Monday, April 18, 2011

Mountain Education Snow Course Day 3 (or) Learning to Fall Down a Mountain

Today was the third and final day of the course. It was definitely warmer out last night, but I wasn't taking any chances, so I slept with my boots in the tent. So much more comfortable to put them on in the morning when they aren't a pair of ice blocks. Unfortunately they were still damp from the soaking they took yesterday in the soft, slushy snow, so I definitely need to pick up a better pair for my thru-hike in the Sierras. These will likely be used as a replacement pair somewhere up in Oregon or Washington depending on how the new pair holds up. I did get some condensation in the tent last night, so that was a bummer. I'll have to try out the inner liner to see how well that manages the condensation issues. We all gathered around our snow table for one last meal together and then packed up our gear and left the basecamp. Ned brought us down to a moderate slope where we began to learn to use our ice axes. The process was: sit down at the top of the hill, start sliding down, self arrest to stop sliding down. Rinse and repeat. Self arrest can be critical through some of the snowy areas as it is the best and most effective way of stopping yourself if you lose your footing and take off down the hill.

Fortunately or unfortunately, due to the higher temperature last evening, the snow was relatively soft. This made it possible to stop yourself simply by digging in your feet as you slid, so there was less riding on a successful self arrest. On the other hand, it was a low risk environment to learn, so that was positive. I learned how to self arrest from several different positions, namely feet first with and without my pack, and then head first on my back. That was probably the most challenging as you are a bit disoriented and it isn't quite as intuitive which way you want to roll. Its actually quite interesting to think about the mechanics of how a self arrest works. First of all here is an ice axe. The pointed side is the pick, the broader side is the adze, and the point on the end of the shaft is called... the point. The idea behind self arrest is to dig the pick into the snow while holding the ice axe tight to your body and diagonally across your body from your shoulder to your hip. You need to keep it close in so that you can hang on once it bites in and pulls you to a stop. When you self arrest you need to roll over the shoulder holding the axe head so that the pick is the first part to contact the surface. If you roll the opposite way, the shaft will bury itself in the snow, potentially vaulting you backwards down the slope - not desirable at all. Once I figured out the basic idea behind the technique, it really wasn't too terrible to put into practice, although it did take a few tries to become consistent, and then quite a few more tries to do just as well with my off hand.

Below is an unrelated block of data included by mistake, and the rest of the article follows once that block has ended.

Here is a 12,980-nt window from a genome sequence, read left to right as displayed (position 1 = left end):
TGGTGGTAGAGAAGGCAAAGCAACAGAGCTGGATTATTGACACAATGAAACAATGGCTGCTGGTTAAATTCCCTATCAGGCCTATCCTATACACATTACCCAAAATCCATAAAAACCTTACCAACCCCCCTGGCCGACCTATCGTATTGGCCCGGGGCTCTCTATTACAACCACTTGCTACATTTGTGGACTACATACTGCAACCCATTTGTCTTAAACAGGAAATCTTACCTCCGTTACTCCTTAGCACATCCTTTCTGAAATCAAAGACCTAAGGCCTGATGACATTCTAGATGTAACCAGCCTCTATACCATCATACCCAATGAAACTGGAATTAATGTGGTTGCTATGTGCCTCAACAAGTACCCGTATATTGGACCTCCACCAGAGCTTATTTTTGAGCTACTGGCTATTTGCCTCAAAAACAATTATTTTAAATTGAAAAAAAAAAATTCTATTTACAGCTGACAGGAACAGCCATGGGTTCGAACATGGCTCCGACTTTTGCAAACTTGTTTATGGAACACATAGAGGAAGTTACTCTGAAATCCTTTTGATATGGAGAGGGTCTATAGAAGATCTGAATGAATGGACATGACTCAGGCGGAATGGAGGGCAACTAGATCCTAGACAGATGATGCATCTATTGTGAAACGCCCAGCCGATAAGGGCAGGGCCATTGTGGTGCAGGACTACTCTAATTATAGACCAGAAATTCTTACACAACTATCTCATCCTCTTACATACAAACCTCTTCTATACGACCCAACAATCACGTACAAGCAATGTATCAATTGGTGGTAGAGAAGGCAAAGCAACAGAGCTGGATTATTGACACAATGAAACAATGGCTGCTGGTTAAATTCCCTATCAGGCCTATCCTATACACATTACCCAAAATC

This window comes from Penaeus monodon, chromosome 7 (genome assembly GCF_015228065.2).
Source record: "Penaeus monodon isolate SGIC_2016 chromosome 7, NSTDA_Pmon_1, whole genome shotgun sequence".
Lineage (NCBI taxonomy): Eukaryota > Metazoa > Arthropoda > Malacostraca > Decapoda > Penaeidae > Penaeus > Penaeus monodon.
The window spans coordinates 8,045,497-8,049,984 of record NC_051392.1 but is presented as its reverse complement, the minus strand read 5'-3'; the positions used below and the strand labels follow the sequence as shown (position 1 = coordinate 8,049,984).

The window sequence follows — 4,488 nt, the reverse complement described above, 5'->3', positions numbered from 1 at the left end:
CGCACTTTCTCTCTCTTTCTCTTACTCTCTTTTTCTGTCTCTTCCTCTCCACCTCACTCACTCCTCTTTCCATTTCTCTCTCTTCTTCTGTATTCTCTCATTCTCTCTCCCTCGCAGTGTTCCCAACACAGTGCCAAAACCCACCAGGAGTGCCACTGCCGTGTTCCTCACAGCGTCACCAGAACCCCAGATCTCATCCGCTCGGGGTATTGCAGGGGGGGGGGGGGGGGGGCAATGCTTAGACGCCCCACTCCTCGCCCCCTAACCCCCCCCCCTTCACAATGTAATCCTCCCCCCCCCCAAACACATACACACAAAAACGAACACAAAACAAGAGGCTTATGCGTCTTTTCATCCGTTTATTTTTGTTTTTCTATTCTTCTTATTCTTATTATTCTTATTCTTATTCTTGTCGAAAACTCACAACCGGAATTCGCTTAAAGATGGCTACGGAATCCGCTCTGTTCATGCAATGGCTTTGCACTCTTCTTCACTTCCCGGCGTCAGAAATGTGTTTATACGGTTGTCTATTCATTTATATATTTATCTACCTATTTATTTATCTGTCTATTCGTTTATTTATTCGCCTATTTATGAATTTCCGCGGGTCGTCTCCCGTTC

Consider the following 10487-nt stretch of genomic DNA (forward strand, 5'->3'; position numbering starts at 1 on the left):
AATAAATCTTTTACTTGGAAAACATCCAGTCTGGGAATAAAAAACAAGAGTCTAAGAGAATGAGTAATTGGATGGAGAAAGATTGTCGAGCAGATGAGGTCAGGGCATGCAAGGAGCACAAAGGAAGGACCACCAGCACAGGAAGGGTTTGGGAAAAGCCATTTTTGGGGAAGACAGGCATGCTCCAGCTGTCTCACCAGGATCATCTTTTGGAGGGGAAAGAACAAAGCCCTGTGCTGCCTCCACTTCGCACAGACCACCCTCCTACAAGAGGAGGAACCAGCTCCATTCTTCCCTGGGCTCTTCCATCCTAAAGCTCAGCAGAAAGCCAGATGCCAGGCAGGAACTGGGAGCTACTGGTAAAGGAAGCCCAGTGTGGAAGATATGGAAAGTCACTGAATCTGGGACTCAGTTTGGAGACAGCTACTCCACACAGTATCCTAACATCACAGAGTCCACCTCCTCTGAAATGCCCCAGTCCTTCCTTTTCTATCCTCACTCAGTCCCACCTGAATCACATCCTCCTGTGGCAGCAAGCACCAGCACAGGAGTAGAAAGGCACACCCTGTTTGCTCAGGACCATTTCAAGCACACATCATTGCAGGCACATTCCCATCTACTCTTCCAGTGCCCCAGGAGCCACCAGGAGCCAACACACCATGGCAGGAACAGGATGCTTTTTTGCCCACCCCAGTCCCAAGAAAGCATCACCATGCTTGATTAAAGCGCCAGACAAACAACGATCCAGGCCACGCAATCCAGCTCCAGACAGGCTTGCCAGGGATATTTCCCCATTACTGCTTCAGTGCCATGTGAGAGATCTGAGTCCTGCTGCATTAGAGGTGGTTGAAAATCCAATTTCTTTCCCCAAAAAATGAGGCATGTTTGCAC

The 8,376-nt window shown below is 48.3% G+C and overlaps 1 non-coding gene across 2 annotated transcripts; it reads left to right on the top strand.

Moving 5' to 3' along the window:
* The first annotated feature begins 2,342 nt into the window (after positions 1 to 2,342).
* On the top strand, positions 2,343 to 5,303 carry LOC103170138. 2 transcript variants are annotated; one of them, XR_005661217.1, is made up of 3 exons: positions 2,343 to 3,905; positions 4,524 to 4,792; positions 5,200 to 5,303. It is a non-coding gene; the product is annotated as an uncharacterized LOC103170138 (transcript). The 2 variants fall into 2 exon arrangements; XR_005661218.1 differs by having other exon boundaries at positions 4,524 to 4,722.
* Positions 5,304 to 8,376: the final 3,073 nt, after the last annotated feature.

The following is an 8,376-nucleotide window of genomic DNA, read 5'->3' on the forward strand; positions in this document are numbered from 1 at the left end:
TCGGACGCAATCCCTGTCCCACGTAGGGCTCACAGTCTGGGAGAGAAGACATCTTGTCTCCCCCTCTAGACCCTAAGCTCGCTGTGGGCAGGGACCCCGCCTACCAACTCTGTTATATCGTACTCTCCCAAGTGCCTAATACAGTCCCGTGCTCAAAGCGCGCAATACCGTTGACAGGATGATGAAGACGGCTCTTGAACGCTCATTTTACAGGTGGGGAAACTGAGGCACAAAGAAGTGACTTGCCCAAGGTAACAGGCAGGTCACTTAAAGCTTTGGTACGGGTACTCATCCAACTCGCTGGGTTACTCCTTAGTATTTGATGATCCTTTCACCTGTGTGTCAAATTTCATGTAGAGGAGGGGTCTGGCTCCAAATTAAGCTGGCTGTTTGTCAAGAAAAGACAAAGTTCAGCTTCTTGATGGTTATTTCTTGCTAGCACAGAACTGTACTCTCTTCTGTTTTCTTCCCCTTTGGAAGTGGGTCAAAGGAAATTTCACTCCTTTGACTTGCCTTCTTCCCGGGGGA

After a good hour and a half of practice with self arrest, we slipped on our packs and began the 6 mile hike out. It was MUCH quicker going down the hill instead of climbing and traversing it, so we made excellent time. We went back across the lake again, but this time there were definite signs of surface melting on the eastern side. Still nothing to worry about yet, but if this temperature holds for a few more days, I'd be a bit more apprehensive about crossing the lake like we did. We made it back to the cars around 1:45 and I quickly unloaded my pack into the duffel bags and said my goodbyes. I hope to see all of you out on the trail at some point, especially since you all start before me. Sourdough and Don start on Tuesday, so it'll be some time before I see you guys, and I'm extremely jealous that you'll be out on the trail while I'm doing problem sets and writing papers. Phil, I'll probably see you first since you only will have a couple days head start on me. Probably see you somewhere around Warner Springs. Pat and Sandy it was sure nice to meet both of you, and I look forward to seeing you out there. And of course, a huge thank you to Ned, Julie and Snowball for making us all feel like family and providing priceless instruction and guidance over the three day course. Thank a ton, I really enjoyed my time out there, and I hope to see you all soon!

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